We need to invest in agrobiodiversity for a food-secure future, says new Bioversity International report

What color is a peeled banana? Most would say something between light yellow and cream.

Sadly, few would know of, and even fewer tasted, the orange-fleshed banana, which can contain six times as much vitamin A as the white-fleshed Cavendish. The world offers a plethora of such little-known superfoods, which, when eaten as part of a diverse diet can offer year-round nutritional security, but have, nonetheless, been slipping into obscurity.

Orange-fleshed bananas can contain 6 times as much vitamin A as white-fleshed varieties. Credit: Musarama.orgOrange-fleshed bananas can contain 6 times as much vitamin A as white-fleshed varieties. Copyright: Musarama.org

The Bioversity International report Mainstreaming Agrobiodiversity in Sustainable Food Systems warns of the risks associated with banking heavily on a narrow food resource base and calls for an increase in agrobiodiversity in both food production and consumption systems.

Agrobiodiversity, the biological diversity of food, is a largely untapped resource with the potential to transform our food systems. There are over 5,500 plants that have been used for human food, yet today just three crops – rice, wheat and maize – provide more than 50% of the world’s calories from plants. Though these may stave off hunger, they lack the vitamins and minerals that are essential for adequate growth and development. Such nutrients come from fruits, vegetables, and animal and vegetable proteins - in other words, from a diversified diet.

Many of these underused plants are under threat. Yet the potential loss of this precious agrobiodiversity rarely gets the international attention given to the charismatic megafauna such as pandas and elephants, also under threat of extinction.

Using scientific evidence, the report adjusts the spotlight to include agrobiodiversity and it’s critical role in improving the sustainability of food systems, reducing environmental impact, improving nutrition and helping food systems adapt to climate change. The report also compiles evidence on how diverse seed systems and conservation of genetic resources are crucial for sustainable food production.

Nutritional diversityTraditional Sri Lankan dishes and vegetables. Copyright: Bioversity International/S.Landersz  

The book shifts our focus to nourishing the world rather than simply feeding it. In line with the SDGs, most apparently SDG 2, its discourse is unquestionably timely. World hunger and malnutrition are on the rise again, and the world population continues to grow causing mounting pressure on our food systems. Global hunger is affecting 38 million more people than the previous year, and a staggering 2 billion people are not consuming adequate amounts of micronutrients like iron and vitamin A.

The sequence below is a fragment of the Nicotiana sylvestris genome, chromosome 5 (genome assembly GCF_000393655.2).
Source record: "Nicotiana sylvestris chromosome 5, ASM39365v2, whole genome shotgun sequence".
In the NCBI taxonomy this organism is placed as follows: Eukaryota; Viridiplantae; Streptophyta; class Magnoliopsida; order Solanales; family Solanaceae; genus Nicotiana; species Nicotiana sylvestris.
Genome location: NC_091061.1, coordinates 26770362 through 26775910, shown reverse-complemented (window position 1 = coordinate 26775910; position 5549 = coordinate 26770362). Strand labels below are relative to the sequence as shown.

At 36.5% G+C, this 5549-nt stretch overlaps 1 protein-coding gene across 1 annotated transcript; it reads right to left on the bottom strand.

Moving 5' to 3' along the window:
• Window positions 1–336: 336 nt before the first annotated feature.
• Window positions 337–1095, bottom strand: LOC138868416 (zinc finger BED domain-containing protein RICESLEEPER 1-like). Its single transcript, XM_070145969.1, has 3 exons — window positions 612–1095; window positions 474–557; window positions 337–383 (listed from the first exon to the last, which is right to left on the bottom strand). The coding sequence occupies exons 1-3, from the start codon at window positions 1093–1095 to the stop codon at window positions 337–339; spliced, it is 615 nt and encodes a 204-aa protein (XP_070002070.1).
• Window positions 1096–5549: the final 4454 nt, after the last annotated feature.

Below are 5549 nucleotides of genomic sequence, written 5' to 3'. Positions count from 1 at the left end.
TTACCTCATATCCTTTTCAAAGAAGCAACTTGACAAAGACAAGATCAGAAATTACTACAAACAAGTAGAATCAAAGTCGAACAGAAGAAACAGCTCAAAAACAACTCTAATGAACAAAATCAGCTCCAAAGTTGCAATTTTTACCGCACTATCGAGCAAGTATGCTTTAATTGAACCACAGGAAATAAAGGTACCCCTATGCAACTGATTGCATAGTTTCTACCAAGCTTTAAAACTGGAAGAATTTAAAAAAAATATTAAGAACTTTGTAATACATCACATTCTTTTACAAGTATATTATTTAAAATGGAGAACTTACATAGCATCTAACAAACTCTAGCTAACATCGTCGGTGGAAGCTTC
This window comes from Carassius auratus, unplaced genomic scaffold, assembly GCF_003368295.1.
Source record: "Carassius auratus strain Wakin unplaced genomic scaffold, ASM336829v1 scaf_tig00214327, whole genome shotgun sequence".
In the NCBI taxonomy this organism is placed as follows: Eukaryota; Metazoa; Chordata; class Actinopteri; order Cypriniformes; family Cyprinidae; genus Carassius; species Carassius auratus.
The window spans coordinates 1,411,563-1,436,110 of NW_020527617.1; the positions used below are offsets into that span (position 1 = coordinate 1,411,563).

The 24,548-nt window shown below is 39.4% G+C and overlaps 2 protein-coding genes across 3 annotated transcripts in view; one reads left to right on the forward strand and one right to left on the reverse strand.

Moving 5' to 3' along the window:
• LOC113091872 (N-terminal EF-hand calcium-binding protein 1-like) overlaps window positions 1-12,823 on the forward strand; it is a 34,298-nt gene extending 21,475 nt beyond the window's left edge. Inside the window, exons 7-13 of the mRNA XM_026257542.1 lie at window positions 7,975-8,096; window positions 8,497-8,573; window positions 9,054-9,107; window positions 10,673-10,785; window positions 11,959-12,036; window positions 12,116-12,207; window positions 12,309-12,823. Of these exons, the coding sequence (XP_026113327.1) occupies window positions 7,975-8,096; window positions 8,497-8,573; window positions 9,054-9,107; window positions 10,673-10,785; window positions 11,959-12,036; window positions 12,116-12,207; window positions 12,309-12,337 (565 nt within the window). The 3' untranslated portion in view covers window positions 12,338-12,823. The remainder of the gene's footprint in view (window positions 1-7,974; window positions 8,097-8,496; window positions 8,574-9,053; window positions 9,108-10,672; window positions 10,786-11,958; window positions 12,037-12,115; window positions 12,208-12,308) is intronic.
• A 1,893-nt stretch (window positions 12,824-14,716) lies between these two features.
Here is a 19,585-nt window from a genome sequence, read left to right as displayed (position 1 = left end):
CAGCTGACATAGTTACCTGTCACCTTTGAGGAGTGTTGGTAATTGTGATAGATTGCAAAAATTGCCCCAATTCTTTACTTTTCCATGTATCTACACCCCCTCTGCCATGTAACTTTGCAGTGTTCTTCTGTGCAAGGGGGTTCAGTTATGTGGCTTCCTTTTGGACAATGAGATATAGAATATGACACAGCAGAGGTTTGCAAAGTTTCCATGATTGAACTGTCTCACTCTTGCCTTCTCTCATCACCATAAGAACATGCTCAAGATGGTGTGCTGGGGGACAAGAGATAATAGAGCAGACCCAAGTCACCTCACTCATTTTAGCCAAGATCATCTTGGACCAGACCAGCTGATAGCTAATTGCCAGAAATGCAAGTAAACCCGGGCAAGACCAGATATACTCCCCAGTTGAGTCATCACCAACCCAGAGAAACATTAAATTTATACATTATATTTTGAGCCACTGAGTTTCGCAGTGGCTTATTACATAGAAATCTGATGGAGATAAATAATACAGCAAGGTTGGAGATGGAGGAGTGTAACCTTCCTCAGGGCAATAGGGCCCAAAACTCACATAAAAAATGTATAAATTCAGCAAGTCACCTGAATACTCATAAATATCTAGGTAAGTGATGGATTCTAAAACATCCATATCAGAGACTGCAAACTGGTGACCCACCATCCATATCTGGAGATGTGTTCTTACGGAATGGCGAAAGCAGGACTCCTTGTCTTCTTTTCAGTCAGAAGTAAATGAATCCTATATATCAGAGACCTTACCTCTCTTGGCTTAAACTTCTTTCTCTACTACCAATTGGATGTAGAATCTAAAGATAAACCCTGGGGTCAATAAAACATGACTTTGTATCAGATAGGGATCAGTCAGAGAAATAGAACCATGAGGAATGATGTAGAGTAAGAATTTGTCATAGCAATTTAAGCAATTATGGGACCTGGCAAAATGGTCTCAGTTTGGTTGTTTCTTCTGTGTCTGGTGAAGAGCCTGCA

Agricultural practices based on agrobiodiversity are about not only nourishing people but also the planet. As various crops and varieties are suited for various conditions, diversity among and within species increases resilience and creates a large pool of resources to draw upon to manage risks. These factors create opportunities for climate change adaptation, resilience to environmental fluctuations and restrain the spread and contamination by pests and diseases.

With access to a diversity of crops and varieties, farmers are more likely to cope with the effects of climate change. When quinoa proved to be susceptible to unpredictable morning frost occurrences in Peru, the farmers alternated with its cousin, the poorly known, cold resistant and equally nutritious cañahua.

Farmers in PeruCold-tolerant cañahua (left and right) and susceptible quinoa (centre) crops following a heavy frost in Corisuyo (Puno, Peru). Copyright: Bioversity International/S.Padulosi

An increased variety of crop species can also transform the farm into a healthier ecosystem. For example, planting a mixture of species can increase soil nitrogen, reducing the need for inorganic fertilizers, and lead to higher retention of moisture and carbon in the soil, reduced erosion, and an increase in many associated useful ecological functions such as nutrient cycling. Not having to use strong chemicals on farms will also have a positive impact on the neighboring native vegetation such as forests and wetlands, which could then enjoy increased wild biodiversity.

Diversity in plants also reduces the mobility and chances of pests finding the target crops, while increasing the numbers and variety of predators and parasites that prey upon pests. Moreover, it leads to a larger number of diverse pollinators.

Additionally, Mainstreaming Agrobiodiversity in Sustainable Food Systems lays the foundation for the Agrobiodiversity Index, a tool to help measure and manage agrobiodiversity looking at diets, production and genetic resources. This tool will guide companies and governments in investing in resilient and sustainable food systems.

GenebankThe world’s largest banana genebank – the Bioversity International Musa Transit Centre in Leuven, Belgium. Copyright: Bioversity International/N.Capozio

SDG2 does not stop at “sufficient” but includes “nutritious” and addresses how we produce food. In response, Mainstreaming Agrobiodiversity in Sustainable Food Systems demonstrates how rice alone is no longer enough, and that agrobiodiversity is a viable and powerful tool that can help us produce food that is both nutritious and sustainable. So as we struggle to save the endangered panda, we must value, protect and increase the diversity of our food sources, many of which are facing the same fate, if we are to keep the SDG2 targets within grasp.